- Sports reporter, Kansas City Star, 2002-09
- Writer, Baseball, Baseball Prospectus
- Co-author, Pro Basketball Prospectus
- Member, Baseball Writers Association of America
- Member, Professional Basketball Writers Association
With all the speculation about where Aaron Judge will sign, what about the question of where he should sign?
The question is complicated. First of all, there is only one opinion that ultimately matters: Judge’s. To apply our own factors is to make wild assumptions about his decision-making process.
But, hey, it’s sports, and we do this sort of thing all the time. When you are talking about a player of Judge’s stature — one of the game’s brightest stars, one who puts butts in seats and moves merchandise — it’s a question worth asking. Each time a star like this hits free agency, it is a test case for the various underlying factors that drive the MLB offseason.
With this in mind, I created what I’m calling a Fit Rating. It’s just like it sounds. I considered five factors and then rated each franchise for its most recent numbers in those categories. I’ve given each category a score of one, two or three as a weighting factor, where three is the most important and one is the least. The final ratings ranged from 91 to 121.7, with 100 being average.
The five factors:
Market: Based mostly on the population of each franchise’s media market, with adjustments to reflect that teams in shared markets don’t necessarily have identical market shares. The indexes in this category get two points of weighting.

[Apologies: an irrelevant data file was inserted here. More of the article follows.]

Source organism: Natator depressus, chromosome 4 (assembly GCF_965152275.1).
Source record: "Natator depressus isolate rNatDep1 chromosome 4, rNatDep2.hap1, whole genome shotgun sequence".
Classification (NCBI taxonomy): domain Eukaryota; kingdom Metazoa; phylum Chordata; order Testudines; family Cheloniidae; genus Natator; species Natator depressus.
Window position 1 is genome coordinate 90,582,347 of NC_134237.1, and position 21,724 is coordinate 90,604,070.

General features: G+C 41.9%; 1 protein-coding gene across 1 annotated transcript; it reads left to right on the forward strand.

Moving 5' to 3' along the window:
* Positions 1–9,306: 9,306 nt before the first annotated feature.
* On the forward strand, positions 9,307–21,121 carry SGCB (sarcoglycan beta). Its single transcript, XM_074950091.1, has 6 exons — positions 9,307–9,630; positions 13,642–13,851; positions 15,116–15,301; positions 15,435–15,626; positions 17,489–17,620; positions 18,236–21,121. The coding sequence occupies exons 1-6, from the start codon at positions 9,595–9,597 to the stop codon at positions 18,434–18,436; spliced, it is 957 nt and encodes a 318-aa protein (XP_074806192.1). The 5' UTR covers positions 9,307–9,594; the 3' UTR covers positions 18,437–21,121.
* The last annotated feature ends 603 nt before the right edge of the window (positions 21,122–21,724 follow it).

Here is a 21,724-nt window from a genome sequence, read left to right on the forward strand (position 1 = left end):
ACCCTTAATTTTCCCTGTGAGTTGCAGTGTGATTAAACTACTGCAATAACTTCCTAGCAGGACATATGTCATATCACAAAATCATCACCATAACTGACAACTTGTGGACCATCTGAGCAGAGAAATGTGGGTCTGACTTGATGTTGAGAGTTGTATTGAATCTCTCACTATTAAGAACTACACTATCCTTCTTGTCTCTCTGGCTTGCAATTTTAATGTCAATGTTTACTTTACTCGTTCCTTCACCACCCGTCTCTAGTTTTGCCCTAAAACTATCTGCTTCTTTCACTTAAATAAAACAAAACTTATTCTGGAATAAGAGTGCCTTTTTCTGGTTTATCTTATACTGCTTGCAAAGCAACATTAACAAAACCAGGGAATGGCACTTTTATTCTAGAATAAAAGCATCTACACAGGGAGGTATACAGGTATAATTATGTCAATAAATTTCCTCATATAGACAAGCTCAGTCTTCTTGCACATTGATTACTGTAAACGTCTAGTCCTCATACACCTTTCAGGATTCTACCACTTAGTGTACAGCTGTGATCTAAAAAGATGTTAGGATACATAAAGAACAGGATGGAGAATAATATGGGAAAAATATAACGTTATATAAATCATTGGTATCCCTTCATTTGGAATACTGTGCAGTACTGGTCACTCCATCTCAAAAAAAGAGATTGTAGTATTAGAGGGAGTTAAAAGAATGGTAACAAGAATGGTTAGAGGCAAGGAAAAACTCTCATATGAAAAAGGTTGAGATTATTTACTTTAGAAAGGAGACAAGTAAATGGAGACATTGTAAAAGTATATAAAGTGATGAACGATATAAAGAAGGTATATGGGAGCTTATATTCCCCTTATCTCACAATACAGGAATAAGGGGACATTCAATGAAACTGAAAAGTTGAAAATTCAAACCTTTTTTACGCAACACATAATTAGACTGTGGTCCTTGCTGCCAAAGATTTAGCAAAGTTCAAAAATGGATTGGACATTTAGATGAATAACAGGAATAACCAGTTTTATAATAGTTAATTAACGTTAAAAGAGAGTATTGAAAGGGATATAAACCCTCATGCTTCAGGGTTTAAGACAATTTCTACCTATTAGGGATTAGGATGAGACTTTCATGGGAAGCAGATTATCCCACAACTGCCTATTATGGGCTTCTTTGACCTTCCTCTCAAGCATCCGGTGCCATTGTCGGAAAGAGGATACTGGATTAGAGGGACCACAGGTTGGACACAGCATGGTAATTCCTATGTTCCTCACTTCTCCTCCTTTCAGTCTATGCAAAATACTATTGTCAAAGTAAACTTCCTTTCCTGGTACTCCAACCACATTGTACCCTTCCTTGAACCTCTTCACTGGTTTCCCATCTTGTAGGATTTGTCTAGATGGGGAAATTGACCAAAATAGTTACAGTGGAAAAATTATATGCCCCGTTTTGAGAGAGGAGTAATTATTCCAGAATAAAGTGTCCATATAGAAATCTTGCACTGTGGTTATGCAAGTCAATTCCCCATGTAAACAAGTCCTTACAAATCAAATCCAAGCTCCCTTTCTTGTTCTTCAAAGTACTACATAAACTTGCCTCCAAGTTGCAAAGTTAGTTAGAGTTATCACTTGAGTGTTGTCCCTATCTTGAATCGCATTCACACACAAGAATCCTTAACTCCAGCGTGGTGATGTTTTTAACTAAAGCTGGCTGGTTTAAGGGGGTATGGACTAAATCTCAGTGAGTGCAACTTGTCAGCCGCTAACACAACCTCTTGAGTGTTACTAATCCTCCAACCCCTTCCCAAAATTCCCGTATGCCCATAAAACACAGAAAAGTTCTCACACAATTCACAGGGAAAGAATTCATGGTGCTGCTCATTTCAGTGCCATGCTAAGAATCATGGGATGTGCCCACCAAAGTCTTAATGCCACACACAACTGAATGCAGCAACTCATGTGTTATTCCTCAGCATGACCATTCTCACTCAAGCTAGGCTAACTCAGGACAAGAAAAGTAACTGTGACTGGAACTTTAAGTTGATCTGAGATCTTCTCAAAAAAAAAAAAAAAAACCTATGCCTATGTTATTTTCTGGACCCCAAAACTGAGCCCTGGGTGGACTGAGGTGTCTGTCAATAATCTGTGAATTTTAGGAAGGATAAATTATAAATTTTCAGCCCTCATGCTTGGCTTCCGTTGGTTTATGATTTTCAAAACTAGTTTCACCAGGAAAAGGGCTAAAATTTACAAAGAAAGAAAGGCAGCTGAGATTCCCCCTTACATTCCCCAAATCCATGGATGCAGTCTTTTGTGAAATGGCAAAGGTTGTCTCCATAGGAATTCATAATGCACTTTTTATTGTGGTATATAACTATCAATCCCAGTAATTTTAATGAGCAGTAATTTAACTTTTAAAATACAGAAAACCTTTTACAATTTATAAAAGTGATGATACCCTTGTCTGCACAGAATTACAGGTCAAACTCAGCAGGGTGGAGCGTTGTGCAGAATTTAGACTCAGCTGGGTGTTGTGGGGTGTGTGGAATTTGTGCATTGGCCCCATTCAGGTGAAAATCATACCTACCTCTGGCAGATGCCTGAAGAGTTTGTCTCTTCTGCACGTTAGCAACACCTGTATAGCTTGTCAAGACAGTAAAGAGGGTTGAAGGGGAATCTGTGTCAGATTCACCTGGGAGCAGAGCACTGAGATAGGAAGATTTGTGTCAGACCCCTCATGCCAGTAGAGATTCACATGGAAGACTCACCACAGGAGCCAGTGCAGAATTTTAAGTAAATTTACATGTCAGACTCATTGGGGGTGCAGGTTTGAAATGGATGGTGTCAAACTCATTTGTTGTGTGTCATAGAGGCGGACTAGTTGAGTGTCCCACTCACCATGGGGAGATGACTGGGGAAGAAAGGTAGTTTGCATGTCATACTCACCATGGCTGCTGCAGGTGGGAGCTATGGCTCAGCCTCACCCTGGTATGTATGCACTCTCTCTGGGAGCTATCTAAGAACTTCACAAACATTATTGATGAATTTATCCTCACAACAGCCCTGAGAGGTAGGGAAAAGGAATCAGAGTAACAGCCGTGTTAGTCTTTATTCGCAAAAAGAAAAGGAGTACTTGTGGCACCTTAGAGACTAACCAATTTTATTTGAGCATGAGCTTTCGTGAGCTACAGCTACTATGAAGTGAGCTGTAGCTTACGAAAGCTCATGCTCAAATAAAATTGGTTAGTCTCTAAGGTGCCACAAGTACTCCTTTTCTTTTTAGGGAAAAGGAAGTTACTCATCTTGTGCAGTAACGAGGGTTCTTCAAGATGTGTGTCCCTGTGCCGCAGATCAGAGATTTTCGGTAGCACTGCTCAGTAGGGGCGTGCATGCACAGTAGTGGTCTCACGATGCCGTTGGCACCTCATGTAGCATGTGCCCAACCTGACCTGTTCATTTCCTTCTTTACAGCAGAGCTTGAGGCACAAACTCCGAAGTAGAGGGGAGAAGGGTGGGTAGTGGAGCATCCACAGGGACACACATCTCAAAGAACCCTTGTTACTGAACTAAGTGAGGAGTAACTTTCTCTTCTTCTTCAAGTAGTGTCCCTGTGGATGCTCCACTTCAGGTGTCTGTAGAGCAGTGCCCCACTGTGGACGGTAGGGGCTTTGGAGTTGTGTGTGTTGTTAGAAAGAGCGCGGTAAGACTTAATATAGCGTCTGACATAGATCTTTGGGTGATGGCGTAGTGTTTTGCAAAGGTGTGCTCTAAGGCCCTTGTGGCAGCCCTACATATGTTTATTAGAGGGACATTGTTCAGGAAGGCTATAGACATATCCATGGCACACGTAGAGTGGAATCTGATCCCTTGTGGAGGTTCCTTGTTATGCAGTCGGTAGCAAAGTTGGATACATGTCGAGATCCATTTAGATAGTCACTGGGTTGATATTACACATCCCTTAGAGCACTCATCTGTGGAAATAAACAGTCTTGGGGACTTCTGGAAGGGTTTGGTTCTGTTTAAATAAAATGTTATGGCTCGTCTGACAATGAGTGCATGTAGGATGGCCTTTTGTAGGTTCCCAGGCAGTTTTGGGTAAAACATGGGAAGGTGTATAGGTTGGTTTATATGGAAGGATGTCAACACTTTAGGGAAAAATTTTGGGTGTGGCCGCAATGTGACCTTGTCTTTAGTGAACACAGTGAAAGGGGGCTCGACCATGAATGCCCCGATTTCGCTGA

Ballpark: Which parks are best for Judge? I based this conclusion on Statcast figures for expected home runs based on venue, using five years of data. Last season, Judge hit 62 homers, as we all know. According to Statcast, that figure would have been 73 had Judge played all his games at Great American Park in Cincinnati. If he had played at Comerica Park in Detroit, the figure would have been 51. This is another two-point category.
Payroll: Yes, there is an overlap here with media market sizes, but not entirely. Some teams spend above expectations, others do not. I figured a standard score for each team’s Opening Day payroll over the past 15 seasons, based on data from Cot’s Contracts. I used an average of the top three seasons. This is a three-point category.
Geography: Judge attended high school in Linden, California, as did his wife. He has spent his entire big league career calling Yankee Stadium home. So I figured the distance of each big league park from these two venues — Linden High School and Yankee Stadium — and took the lesser distance as the basis for figuring the score in this category. The closer the better. This is just a one-point category in the weighting — the least important factor.
Consistency: This considers how much teams have won recently (average wins per 162 games over the last three seasons) but also the average going back over the last 15 years. We are looking to balance the consideration of which teams win consistently with those best positioned to win now. This is a three-point category.
After all of this has been rated and mashed together, here’s how the rankings ended up.
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